The home is built in the classic h-shaped layout, and is surrounded by soft garden blossoms. Umbrellas line the stoep with its cottage pane windows and sliding sashes. A fine restaurant and wedding venue make use of this historical landmark.
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The gables of all the buildings are decidedly neoclassical and this gable at the cellar is a fine example of the style, with its four pilasters supporting a central pediment on the inner two. The outer pilasters support scrolls. A large shuttered barn type door emphasies the rural nature of the building's function.
CHARACTERSTICS OF THE STYLE:
THE CENTRAL GABLE
The gable is arguably the deciding feature of Cape Dutch architecture and the only building to be regarded as Cape Dutch
despite not having one, is the historic house at Uiterwyk. This gable is one of the earliest and the profile has a simple
concave-convex shape called "holbol." The shell motif and date, "1774" are the only decorations it possesses.
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THATCH ROOFSThe settlers needed to make use of local materials because there was a limit to how much building supplies they could carry on their ships. The abundance of grass and reads was available as well as local knowledge of how to use these to create a waterproof covering. Although a good insulator, the thatch roof is prone to fire damage. This example is from Babylonstoren just south of Paarl.
WHITE WALLSThe walls were almost always painted white, because of the availability of lime from sea shells. Some notable exceptions have been painted cream, but it seems these are changes that were made in later restorations.
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SLIDING SASH WINDOWS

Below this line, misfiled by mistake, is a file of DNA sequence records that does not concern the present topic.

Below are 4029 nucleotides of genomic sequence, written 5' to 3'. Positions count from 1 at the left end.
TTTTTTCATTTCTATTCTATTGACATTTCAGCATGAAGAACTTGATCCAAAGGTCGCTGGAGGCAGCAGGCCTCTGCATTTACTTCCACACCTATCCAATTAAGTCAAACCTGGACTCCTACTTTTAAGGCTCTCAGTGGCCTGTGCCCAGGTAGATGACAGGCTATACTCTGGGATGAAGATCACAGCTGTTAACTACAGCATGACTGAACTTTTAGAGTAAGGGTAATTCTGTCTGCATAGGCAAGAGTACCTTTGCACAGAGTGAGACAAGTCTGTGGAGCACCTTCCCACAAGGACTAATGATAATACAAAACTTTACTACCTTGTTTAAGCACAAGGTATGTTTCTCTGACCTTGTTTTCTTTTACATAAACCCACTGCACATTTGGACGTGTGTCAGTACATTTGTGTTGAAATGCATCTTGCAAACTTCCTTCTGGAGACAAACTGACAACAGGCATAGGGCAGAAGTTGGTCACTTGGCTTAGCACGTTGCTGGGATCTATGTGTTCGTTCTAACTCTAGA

A system of weights and pulleys enabled the windows to slide one over the other creating the vertical
stylistic feature of the windows and making them easier to add operational shutters to.
CURVED ENTRANCE GATESThe entrance to the farm needed to be marked and the natural tendency was to create two matching walls. These became an opportunity for architectural expression. Those shown at the top are the historic gates of Boshof, and the lower ones are gate posts in a side wall at Elsenberg farm.
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BELL TOWERSOriginall having the notorious function of calling slaves to labour, the bell on two pillars became part of the architectural vocabulary of the farm, and now appears as a wedding bell at the many wedding venues that the Cape Dutch houses have become.
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BELL TOWER AT MEERLUSTThe bell tower at Meerlust farm south of Stellenbosch is an exceptionally tall examle and has two large urns demarcating the twin pillars. The bell is in an arch which was used almost without exception on all the wine farms.
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CAPE DUTCH GARDENSThe gravel pathways, low walls, and water features, are all landscapign features that were used to demarcate the various spaces of the garden. These were then filled with a mix of indigenous and exotic plants as well as the many functional herb gardens.
GARDEN AT NEDERBURG
H-SHAPED PLANSMost of the houses were laid out in an h-shaped plan such as this compact design at Neethlingshof. One entered into the dining and lounge areas, while the bedrooms and kitchen were located at the back.
U-SHAPED PLANSSome of the houses were designed in u-shaped layouts, such as this famous farmhouse at Groot Constantia. The plan has an unusally large width and spaces that interlead without any passages.
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DOVECOTSAn interesting feature of the style was the dovecot - a special outbuilding that housed the chickens. There are only three survinging examples and this one is to be found at Meerlust.
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11.PETER FALKE WINES
Located on the slopes of Helderberg mountain, the crisp white gable with horned flanks constrasts with the black metal roof which has replaced the thatch. Large green shutters to an arched barn door create a more modern look for what is now a thriving restaurant and tasting center.
The h-shaped layout is very clearly visible in this picture which shows how symmetry is produced on all sides of the building. The matching side gables are as much part of the composition as the central gable is on the perpendicular side. The home is set amid sprawling gardens restaurants and stunning views of the Drakenstein Mountains.
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13. RUST EN VREDE
The home has been restored with a mdoern sensibility placing frameless glass alongside arches of red klompie bricks. The restaurant and wine tasting facilities are there to make your visit more enjoyable.